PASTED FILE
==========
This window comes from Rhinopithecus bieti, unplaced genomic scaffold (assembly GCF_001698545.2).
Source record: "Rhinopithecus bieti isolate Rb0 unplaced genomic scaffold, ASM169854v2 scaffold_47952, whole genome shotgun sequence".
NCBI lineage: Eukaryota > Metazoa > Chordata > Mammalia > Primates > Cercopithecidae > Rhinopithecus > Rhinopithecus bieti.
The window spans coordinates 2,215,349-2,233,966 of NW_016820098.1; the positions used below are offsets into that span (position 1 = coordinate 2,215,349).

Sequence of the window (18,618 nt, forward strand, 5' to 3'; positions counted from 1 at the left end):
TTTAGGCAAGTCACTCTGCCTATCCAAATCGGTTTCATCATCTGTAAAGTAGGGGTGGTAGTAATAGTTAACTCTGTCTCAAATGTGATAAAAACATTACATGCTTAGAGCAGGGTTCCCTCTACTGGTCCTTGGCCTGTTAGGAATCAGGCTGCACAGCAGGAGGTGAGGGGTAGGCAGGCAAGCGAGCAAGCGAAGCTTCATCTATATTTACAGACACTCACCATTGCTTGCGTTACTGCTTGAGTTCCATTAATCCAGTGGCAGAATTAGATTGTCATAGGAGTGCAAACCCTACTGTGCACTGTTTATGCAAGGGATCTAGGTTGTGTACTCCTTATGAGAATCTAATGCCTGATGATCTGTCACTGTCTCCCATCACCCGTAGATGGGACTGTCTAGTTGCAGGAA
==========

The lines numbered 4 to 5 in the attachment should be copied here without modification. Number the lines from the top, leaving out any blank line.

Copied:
The window spans coordinates 2,215,349-2,233,966 of NW_016820098.1; the positions used below are offsets into that span (position 1 = coordinate 2,215,349).

Sequence of the window (18,618 nt, forward strand, 5' to 3'; positions counted from 1 at the left end):